What I find more unsettling is the hostility of some of the reactions to the news which ridiculed young people for being “hysterical”, “crybabies” or “angst-ridden teenies”. Such phrases reveal a worrying tendency in our society to both dismiss the views of young people as worthless, and to belittle the seriousness of their emotional and mental well-being. It’s a tendency that contributes to the stigma around mental illness, which in turn is one of the causes of our failure to invest in prevention or to provide adequate mental health services for vulnerable young people.

  • AstroTurf/Lobbying/Politics

    • Ending With a Whimper: the Political Surrender of Bernie Sanders

      The slimmest of hopes, which got extremely threadbare in the last month, was nursed that Bernie Sanders might have taken his support base and made it into a third movement. A US political scene so typified by the banking retainers, the counterfeit pioneers and fraudulent managers, could have done with a new force.

      Sanders, having watered and cultivated a genuine counter to a Democratic stream so deeply compromised, ultimately succumbed to the Clintonite machine. His July 12 message reads in part tones of regret, condescension and capitulation. There is also that sense of self-deception. “Let me begin by thanking the 13 million Americans who voted for me during the Democratic primaries.”

    • Brexit changed everything – Corbyn’s opponents are relying on an outdated plan, writes Ed M’s former media chief

      For a few brief days after the referendum the catastrophic consequences of Brexit sent a surge of energy around the Labour Party that seemed powerful enough to jolt Britain’s progressive politics into life again.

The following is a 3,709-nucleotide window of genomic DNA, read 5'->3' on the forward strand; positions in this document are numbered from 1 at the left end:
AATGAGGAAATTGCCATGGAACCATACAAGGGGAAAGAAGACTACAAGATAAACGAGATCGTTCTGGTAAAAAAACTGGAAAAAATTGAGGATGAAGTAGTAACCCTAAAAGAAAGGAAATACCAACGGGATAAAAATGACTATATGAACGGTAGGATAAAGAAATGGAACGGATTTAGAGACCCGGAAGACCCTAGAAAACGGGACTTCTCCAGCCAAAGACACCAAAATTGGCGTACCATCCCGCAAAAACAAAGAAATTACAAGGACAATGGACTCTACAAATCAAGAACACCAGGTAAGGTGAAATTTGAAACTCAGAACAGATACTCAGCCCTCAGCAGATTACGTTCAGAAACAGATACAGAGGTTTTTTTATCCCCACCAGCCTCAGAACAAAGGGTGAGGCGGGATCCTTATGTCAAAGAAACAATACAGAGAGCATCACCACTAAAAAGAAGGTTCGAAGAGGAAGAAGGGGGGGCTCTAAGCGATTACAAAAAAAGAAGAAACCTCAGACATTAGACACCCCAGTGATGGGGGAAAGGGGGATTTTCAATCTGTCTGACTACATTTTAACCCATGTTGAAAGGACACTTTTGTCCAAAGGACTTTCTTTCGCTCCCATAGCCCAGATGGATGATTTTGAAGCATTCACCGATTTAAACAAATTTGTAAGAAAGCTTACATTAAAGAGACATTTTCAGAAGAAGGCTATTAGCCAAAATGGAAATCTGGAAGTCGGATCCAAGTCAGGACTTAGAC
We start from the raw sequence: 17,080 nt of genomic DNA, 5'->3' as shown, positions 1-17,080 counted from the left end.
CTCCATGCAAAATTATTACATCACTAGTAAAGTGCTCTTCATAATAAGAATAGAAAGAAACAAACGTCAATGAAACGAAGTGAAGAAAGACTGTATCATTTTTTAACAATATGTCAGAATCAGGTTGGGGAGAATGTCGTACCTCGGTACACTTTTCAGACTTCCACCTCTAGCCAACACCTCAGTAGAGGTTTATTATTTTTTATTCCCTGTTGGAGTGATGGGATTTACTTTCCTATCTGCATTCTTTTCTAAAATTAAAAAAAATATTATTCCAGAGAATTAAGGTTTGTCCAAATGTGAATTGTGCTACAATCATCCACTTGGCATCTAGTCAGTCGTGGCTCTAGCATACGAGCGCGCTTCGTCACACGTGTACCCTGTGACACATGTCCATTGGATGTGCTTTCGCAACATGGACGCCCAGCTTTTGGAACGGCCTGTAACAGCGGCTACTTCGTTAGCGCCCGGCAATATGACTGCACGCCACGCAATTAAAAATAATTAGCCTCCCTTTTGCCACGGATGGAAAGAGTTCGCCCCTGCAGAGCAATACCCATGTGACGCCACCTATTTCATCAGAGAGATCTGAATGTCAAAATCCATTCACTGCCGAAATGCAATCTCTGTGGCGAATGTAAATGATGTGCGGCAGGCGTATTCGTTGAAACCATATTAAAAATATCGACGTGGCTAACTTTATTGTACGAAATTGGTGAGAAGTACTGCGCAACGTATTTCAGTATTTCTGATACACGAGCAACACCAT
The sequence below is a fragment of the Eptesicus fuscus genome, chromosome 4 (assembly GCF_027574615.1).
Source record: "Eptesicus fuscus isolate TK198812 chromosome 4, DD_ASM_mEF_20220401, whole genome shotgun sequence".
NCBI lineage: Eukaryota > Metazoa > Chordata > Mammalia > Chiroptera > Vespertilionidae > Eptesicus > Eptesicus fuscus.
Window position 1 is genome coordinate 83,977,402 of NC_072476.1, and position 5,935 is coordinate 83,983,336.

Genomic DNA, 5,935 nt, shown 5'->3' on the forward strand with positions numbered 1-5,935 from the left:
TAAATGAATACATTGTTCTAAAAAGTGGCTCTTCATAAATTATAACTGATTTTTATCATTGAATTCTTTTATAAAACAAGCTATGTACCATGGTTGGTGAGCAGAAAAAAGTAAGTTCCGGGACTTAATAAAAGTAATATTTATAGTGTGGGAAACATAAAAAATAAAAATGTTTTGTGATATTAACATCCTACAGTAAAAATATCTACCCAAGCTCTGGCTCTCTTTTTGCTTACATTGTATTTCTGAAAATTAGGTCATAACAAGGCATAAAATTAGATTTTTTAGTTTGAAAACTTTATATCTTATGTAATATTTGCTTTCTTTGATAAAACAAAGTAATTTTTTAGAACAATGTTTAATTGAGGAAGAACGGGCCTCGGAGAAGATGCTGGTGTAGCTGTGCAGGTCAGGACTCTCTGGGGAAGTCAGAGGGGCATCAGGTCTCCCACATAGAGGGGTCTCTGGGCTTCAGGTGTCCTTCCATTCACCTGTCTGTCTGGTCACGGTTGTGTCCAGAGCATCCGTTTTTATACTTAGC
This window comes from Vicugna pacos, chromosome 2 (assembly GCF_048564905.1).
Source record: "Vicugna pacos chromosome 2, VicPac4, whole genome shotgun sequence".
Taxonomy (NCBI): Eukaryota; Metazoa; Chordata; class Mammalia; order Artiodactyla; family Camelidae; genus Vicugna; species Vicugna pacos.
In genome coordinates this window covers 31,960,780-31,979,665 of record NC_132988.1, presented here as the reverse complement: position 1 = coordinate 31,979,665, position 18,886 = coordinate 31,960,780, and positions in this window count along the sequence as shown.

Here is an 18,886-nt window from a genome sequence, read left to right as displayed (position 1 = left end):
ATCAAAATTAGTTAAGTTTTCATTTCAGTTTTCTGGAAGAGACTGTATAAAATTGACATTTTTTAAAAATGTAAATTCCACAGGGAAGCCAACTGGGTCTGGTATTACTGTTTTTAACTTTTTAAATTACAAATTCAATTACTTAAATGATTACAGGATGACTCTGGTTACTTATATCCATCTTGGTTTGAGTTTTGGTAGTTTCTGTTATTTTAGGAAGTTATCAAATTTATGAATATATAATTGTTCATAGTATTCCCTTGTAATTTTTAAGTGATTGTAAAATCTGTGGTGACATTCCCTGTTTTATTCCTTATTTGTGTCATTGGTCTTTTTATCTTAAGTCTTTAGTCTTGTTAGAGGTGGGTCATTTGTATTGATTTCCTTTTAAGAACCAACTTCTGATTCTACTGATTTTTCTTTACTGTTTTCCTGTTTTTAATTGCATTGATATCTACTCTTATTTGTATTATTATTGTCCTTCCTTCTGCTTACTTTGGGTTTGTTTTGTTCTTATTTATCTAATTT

Among Labour MPs it immediately generated a new sense of clarity and urgency about ending the experimental party leadership of someone who had failed to convince people even which side he was on in the referendum.

      And it was felt beyond Westminster too by people fearful for their future, suddenly desperate for an effective opposition to a hard Brexit and more ready to engage with Labour Party politics than at any point in their lifetime.

    • Open Letter: Technology Leaders Want To Kick Donald Trump Out Of the Presidential Race

      The various persons who have signed this letter are the pioneers of their own play areas but we would like to mention a few personalities out of the long list, namely, Steve Wozniak, David Karp, Dustin Moskovitz, Alexis Ohanian, Jimmy Wales, and the list goes on.

    • An Ultra-Capitalist Christian Sect Is Taking Center Stage At The RNC, Thanks To Donald Trump
    • Corbyn’s critics are hellbent on destroying the party they claim to love

      Say what you want about the Tories – and I have – they know how to implode with style. Their betrayals are brazen; their concessions are dramatic; their calculations are brutal. Treachery, buffoonery and incompetence on a scale few could imagine is followed by orderly transition and a leader they can live with. They may be wrecking the country, but their party has emerged intact.

      Labour, on the other hand, is a far more sad and messy affair. It cloaks its treachery with a veneer of principle and mistakes its own tantrums for strategy. Like an enthusiastic but incompetent hunter, it pursues its prey with zeal but will not, cannot finish it off. It is nowhere near running the country and the party is heading into the abyss.

    • Labour leadership poll: Angela Eagle ‘less popular than Corbyn among Labour supporters’

      Angela Eagle’s leadership bid suffered a blow today as a poll showed more Labour supporters believe Jeremy Corbyn has what it takes to be a good Prime Minister than her.

      But the Ipsos MORI survey also made grim reading for Mr Corbyn as two thirds of the public, including 54 per cent of Labour backers, say the party should change its leader before the 2020 General Election.

    • ACLU Gears Up to Fight Donald Trump’s Long List of Unconstitutional Proposals

      The American Civil Liberties Union is preparing to fight a deluge of unconstitutional acts should Donald Trump become president.

      “If implemented, Donald Trump’s policies will spark a constitutional and legal challenge that will require all hands on deck at the ACLU,” said Executive Director Anthony Romero.